On the second of January the criminal court of Bursa, Turkey, ordered the closure of LGBT organization “RAINBOW.” This following a suit brought on by the Bursa municipality dating back to 2008. The Bursa municipality has been harassing “RAINBOW” since early 2007 complaining that the organization was engaging in “illegal activities” such as prostitution and have previously made claims that the organization in itself was “immoral.”
“RAINBOW” activists have already commented that the organization will appeal against the court decision. In addition they stated that they were prepared to found a new organization if the appeal would not be upheld. The organization will also continue working during the appeal procedure since “RAINBOW” is the only organization in Bursa working with and for LGBT people in the area.
Court cases brought against LGBT organizations are not uncommon in Turkey citing reasons like “fueling immorality,” “going against Turkish identity,” “housing illegal activities” and “violating values and family structures.” Lambda (Istanbul), Kaos GL (Ankara) and Black Pink Triangle (Izmir) being the three biggest LGBT organisations in Turkey have been consistently taken to court since 2005. But only through several years of uncertainty and appeals have they managed to win the court battles against shutting their down their work.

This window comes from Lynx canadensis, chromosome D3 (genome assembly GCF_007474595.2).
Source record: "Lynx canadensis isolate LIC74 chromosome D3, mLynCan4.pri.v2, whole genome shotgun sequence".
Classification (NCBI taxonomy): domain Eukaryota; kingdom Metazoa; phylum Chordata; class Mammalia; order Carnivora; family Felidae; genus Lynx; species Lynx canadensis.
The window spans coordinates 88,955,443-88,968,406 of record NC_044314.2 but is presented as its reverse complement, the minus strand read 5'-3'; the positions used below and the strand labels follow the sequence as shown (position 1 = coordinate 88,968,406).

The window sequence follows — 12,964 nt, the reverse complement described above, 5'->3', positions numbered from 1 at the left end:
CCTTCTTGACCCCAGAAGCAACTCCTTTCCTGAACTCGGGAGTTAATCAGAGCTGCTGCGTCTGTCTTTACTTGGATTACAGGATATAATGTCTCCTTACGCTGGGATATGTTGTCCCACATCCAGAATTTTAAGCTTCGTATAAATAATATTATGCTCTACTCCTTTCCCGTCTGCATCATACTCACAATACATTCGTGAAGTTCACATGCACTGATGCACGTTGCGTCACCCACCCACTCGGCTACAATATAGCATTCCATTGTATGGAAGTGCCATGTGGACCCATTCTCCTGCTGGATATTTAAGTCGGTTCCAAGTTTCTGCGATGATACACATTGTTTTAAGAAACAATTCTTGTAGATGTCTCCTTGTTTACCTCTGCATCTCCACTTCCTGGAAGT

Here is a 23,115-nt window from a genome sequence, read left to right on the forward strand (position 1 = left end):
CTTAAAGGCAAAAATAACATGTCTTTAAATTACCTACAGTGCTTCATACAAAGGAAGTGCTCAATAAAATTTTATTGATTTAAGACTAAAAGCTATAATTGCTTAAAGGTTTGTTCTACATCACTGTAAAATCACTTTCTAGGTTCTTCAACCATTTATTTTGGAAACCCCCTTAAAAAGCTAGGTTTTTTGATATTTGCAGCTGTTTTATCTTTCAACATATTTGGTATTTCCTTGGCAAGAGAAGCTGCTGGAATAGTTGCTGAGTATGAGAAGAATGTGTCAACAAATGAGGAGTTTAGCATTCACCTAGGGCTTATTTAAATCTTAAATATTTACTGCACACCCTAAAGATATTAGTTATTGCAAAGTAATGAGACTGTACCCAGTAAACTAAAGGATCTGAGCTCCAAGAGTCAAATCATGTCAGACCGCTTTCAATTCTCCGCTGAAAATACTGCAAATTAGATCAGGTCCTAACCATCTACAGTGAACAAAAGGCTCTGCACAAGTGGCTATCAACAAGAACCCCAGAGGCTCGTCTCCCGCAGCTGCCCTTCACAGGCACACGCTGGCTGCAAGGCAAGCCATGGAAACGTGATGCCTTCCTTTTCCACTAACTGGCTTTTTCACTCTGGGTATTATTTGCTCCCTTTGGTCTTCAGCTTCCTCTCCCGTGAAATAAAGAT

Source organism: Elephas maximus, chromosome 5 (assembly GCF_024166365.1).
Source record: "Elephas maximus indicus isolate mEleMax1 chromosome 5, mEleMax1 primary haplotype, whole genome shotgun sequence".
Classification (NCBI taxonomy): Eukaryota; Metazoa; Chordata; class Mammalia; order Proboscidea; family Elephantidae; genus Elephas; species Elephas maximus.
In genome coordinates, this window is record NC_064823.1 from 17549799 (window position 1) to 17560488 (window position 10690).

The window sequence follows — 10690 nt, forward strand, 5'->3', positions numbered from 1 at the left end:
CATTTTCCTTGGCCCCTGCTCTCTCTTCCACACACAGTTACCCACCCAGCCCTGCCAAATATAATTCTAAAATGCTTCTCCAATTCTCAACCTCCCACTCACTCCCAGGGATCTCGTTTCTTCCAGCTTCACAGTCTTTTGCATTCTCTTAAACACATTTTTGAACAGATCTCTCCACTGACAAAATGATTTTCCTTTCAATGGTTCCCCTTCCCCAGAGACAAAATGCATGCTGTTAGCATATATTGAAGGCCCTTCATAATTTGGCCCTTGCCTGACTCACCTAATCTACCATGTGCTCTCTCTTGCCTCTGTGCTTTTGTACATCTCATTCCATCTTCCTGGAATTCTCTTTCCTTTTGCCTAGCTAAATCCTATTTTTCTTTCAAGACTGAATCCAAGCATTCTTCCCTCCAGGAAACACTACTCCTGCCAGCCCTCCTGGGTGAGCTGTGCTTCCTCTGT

Turkey, being a member state of the Council of Europe and part of the United Nations, has signed both the European Convention on Human Rights and Fundamental Freedoms and the International Covenant on Civil and Political Rights. These treaties protect the rights to freedom of organization and prohibit discrimination based on sexual orientation. The Turkish Parliamentary commission on Human Rights has pledged in the past to propose a bill to uphold these rights but has yet to act upon their promise. After these crackdowns on LGBT organizations this is proving to be pressing critical. We call upon the Turkish government to take all necessary measures to pass immediately the bill to uphold the aforementioned rights and cease harassment of LGBT people and organizations.
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Dan Littauer, who runs the Gay Middle East website that provides LGBT grass-roots news from the region, says that most his writers and editors must be very careful in the Middle East about revealing their identities, hence the use of pseudonyms.